Because the parent’s intense, destructive emotions are so unpredictable and can emerge ‘out of the blue’ the child can be made to feel constant trepidation, anxiety or fear, never knowing what to expect.

By definition, the emotionally unstable parent has great difficulty controlling his/her emotions; lack of control over one’s emotions is sometimes referred to as emotional dysregulation

This emotional dysregulation is likely to be most apparent when the individual is under stress (including minor stress that the majority of people would easily be capable of tolerating with relative equanimity).

Emotionally unstable patents often regard themselves as victims. Also, some may frequently use threats in order to manipulate others (without much in the way of guilt due to their lack of empathy).

Some may be suffering from personality disorders such as narcissistic personality disorder, histrionic personality disorder or borderline personality disorder.

Children who grow up with such parents tend to become psychologically insecure due, in large part, to the the inconsistency and unreliability of the parent’s emotional support.

Such parents often exploit their children, viewing them more as possessions to be exploited for their benefit rather than as individuals with their own specific set of unique emotional and psychological needs.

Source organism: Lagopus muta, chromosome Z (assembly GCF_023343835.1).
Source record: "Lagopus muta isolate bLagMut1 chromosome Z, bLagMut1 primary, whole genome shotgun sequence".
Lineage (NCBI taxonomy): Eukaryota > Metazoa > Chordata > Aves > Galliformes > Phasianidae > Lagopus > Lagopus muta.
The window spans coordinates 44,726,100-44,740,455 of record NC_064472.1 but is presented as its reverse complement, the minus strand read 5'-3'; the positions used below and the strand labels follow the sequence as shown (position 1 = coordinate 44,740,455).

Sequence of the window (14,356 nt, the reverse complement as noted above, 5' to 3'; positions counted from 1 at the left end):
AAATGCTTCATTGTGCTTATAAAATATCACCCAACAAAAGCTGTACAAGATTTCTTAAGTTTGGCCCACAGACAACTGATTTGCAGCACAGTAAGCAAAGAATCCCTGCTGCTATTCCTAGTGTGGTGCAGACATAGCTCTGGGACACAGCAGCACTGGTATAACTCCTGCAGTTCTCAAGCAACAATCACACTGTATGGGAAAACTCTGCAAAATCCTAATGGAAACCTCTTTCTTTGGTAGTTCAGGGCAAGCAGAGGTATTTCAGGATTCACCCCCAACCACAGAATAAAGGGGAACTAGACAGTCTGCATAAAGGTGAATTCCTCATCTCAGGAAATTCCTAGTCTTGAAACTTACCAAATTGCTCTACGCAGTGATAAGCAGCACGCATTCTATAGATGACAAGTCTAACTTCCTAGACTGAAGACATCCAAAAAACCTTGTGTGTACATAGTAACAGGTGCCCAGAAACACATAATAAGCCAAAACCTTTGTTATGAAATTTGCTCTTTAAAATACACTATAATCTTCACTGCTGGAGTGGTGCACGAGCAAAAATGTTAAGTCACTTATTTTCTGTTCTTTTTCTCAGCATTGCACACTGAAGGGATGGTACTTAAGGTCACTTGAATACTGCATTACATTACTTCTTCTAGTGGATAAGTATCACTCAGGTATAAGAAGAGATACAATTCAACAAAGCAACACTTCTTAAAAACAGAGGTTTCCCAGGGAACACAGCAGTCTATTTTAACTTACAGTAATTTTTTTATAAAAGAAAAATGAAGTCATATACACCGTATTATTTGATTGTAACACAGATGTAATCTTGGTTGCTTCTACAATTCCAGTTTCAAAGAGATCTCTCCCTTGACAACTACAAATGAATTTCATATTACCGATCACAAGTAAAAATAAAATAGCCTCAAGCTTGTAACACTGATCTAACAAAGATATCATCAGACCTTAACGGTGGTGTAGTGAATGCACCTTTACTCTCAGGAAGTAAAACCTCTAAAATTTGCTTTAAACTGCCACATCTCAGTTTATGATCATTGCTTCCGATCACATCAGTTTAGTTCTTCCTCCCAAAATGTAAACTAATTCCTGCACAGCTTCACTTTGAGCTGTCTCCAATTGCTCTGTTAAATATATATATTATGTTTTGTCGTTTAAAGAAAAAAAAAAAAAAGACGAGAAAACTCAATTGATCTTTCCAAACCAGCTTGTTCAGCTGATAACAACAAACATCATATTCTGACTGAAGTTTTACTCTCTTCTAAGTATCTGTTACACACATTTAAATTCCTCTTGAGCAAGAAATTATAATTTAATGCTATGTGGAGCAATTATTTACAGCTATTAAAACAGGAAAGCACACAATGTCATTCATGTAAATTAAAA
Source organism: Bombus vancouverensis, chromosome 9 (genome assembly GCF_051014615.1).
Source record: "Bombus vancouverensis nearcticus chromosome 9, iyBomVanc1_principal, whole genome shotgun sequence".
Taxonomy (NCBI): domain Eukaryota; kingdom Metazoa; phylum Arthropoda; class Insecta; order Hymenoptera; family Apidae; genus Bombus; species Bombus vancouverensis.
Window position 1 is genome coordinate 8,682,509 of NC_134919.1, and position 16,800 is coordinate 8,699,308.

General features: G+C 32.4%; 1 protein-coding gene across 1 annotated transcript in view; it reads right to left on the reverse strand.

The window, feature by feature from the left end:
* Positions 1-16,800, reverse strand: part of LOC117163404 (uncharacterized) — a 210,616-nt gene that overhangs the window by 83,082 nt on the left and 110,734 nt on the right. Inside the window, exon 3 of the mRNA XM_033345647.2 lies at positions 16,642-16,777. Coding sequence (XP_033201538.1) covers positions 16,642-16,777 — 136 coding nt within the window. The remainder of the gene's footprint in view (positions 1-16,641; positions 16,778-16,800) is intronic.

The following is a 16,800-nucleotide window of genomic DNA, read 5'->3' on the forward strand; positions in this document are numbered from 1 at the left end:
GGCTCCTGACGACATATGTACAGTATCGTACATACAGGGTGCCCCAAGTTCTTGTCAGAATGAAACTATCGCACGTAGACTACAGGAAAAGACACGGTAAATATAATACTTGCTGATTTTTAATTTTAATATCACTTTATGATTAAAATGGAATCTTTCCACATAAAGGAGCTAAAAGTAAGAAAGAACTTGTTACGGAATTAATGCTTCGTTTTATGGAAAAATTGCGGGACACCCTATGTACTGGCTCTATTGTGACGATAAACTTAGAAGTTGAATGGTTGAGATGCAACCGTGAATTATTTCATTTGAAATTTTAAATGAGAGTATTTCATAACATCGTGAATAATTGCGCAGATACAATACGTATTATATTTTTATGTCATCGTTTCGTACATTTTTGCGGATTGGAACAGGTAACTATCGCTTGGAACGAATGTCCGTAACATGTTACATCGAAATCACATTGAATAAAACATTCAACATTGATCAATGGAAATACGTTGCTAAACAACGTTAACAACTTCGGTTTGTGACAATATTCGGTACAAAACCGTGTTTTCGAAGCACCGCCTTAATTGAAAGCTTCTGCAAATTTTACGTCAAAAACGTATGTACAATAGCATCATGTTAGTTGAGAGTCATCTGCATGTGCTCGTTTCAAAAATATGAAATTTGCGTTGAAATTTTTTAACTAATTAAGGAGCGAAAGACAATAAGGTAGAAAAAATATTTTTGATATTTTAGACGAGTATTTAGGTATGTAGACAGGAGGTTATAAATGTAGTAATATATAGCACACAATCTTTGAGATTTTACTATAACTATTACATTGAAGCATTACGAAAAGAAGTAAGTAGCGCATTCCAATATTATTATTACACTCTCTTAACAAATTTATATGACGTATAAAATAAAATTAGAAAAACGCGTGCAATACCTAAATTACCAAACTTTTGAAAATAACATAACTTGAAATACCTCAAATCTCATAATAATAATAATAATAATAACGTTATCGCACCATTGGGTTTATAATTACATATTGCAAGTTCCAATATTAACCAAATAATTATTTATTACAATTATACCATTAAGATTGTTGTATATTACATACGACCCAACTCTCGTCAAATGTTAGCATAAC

And, because of this, the child-parent relationship may become inverted; this is sometimes referred to as the parentification of the child – s/he becomes, in many respects, the parent’s parent (e.g. perpetually providing the parent with emotional support; indeed, this happened to me, starting before I became a teenager – in fact, my mother used to refer to me as her ‘little psychiatrist’.

Because the child is often forced to live to fulfil his parent’s needs rather than his/her own, this can lead him/her to develop identity problems as an adult.

Often, the emotionally unstable parent is able to mask their problem outside the home meaning that nobody appreciates the great stress under which the child is forced to live. This makes intervention on the child’s behalf far less likely.

If a child is forced to live under severe and protracted stress, the physical development of his/her brain may be affected; you can read one of my articles on this by clicking here.

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David Hosier BSc Hons; MSc; PGDE(FAHE).

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Parental Alienation Syndrome

In simple terms, parental alienation syndrome (Gardner, 1985), refers to the psychological effects on the child when one parent (in custody of the child) manipulates this child into rejecting the other parent (not in custody of the child) during or after separation and/or divorce proceedings.

At its worst, it involves the parent with custody of the child actively and maliciously attempting to programme and brainwash the child into hating the other parent.

At the other end of the scale, however, it can be that the parent with custody does not realise the effect their negative comments about their ex-partner are having on the child (i.e. causing the child, too, to develop a negative attitude towards the non custodial parent).